I have the following C++ 11 code:

int *ipa = new int[5]{1, 2, 3};

I thought I understood that elements 3 and 4 were supposed to be value (0 in this case) initialized. In Visual C++ 2013, that is happening. In Mingw 4.8.1 it is not; they are being default initialized (that is, uninitialized).

My question is, is this a known compiler (GCC or MingW) bug? I've searched through all the bug lists (and Googled) in vain. Or, have I somehow misunderstood what is supposed to happen?


First off, if you suspect there is a bug, there's no harm in reporting it. Here's a link to the GCC bugzilla and their bug reporting instructions. At the very least, you need to provide a test case and the operating system and version of your compiler. There's very little purpose to reporting it to SO first, since you can read all about initialization here.1

The correct behavior is that the remaining elements are initialized to 0. Quoting the C++11 draft standard:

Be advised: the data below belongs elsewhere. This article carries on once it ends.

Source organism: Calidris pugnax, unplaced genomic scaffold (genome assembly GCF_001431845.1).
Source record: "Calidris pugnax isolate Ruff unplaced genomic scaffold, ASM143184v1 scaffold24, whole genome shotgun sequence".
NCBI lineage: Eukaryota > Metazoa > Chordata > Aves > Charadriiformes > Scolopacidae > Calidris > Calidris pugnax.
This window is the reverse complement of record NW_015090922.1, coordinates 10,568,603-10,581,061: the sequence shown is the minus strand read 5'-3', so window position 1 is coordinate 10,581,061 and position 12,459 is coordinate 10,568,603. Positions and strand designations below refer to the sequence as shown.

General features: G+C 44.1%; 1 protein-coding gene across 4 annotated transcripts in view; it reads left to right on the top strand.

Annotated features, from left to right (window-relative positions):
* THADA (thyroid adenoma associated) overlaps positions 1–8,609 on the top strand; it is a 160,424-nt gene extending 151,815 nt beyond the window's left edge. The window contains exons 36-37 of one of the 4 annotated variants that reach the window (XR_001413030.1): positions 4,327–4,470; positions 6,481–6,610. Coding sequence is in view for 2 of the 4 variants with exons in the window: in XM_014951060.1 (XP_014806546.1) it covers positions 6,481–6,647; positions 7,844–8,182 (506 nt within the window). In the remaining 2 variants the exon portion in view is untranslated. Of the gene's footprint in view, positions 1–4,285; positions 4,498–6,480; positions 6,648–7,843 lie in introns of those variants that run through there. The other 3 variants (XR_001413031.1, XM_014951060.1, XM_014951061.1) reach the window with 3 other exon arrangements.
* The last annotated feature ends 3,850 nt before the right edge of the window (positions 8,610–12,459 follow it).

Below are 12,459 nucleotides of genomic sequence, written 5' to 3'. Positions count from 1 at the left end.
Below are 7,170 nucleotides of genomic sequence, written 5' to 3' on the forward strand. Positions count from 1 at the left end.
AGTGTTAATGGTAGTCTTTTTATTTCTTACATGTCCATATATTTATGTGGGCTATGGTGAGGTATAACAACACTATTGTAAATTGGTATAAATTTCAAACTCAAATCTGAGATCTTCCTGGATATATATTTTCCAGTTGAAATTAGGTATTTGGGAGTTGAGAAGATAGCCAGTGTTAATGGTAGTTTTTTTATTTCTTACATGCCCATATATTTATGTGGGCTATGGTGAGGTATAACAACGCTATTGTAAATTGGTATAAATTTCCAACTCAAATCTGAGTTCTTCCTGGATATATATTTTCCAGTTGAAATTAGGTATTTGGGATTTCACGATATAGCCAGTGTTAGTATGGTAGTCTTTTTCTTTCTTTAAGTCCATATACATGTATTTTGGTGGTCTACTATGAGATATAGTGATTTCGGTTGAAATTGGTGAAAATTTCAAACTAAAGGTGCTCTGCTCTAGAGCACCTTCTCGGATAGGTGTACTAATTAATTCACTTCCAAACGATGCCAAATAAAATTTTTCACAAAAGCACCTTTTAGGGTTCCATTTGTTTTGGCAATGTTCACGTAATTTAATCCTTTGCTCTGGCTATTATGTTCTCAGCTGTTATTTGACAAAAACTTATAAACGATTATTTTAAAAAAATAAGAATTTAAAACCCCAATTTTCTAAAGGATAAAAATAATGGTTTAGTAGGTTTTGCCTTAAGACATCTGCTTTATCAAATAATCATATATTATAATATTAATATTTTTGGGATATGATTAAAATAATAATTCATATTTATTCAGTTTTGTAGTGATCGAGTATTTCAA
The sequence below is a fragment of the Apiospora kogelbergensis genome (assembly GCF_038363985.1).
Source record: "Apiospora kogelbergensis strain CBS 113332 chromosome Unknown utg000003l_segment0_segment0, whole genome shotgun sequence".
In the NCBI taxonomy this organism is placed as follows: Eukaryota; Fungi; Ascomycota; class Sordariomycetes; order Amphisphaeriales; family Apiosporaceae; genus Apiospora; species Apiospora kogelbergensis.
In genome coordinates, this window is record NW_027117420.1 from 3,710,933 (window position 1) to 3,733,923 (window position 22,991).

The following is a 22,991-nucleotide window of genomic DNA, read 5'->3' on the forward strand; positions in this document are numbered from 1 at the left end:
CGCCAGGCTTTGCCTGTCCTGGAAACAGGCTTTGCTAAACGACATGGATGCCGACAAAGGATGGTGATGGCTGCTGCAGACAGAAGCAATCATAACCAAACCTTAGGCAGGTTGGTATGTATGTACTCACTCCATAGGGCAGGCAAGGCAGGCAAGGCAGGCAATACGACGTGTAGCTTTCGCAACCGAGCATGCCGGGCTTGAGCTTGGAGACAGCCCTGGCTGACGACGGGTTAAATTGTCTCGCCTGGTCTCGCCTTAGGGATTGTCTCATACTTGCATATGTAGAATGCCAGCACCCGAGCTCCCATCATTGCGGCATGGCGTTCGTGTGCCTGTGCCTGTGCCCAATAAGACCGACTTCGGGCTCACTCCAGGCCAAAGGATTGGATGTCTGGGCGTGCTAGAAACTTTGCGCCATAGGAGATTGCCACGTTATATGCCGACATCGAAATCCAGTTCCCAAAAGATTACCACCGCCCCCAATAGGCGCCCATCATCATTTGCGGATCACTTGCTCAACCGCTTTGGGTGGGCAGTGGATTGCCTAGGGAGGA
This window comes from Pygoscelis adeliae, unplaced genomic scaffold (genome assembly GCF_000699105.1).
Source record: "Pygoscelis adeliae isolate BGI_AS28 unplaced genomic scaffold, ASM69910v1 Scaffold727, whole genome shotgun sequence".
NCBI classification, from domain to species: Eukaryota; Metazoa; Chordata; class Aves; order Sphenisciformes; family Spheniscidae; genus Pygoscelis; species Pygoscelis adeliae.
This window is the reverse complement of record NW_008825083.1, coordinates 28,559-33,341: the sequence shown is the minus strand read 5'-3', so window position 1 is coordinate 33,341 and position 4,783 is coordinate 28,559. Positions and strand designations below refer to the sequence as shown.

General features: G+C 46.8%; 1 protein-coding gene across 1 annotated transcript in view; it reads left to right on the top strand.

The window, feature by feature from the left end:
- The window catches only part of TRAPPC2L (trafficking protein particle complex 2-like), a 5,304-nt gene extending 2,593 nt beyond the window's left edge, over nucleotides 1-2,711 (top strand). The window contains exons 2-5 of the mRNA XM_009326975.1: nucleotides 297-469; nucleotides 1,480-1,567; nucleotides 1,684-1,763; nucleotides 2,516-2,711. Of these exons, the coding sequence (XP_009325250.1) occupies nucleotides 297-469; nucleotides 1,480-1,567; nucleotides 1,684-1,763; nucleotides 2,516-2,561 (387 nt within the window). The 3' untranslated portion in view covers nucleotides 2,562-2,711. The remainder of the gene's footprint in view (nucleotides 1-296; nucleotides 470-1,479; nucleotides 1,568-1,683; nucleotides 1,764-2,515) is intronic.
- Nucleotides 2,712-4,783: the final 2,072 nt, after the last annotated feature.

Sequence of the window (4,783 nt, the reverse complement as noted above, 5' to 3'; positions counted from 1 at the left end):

§5.3.4/15 A new-expression that creates an object of type T initializes that object as follows: [...]

  • Otherwise, the new-initializer is interpreted according to the initialization rules of 8.5 for direct-initialization.

§8.5.4/3 List-initialization of an object or reference of type T is defined as follows: [...]

  • Otherwise, if T is an aggregate, aggregate initialization is performed (8.5.1).


  • Otherwise, if the initializer list has no elements, the object is value-initialized.

§8.5.1/7 If there are fewer initializer-clauses in the list than there are members in the aggregate, then each member not explicitly initialized shall be initialized from an empty initializer list (8.5.4).

§8.5/5 To zero-initialize an object or reference of type T means:

  • if T is a scalar type (3.9), the object is set to the value 0 (zero), taken as an integral constant expression, converted to T;103 [...]

§8.5/7 To value-initialize an object of type T means: [...]

  • if T is an array type, then each element is value-initialized;

  • otherwise, the object is zero-initialized.

1 I've started a meta thread called Do we need a canonical question about C++ initialization? to address the lack of prior research in initialization questions.


The compiler will initialize the 3 and 4 element be 0.

in c++ 11 this expression is be supported.

So that, you can initialize the array (int or char ...) like : int a[10] = {0};

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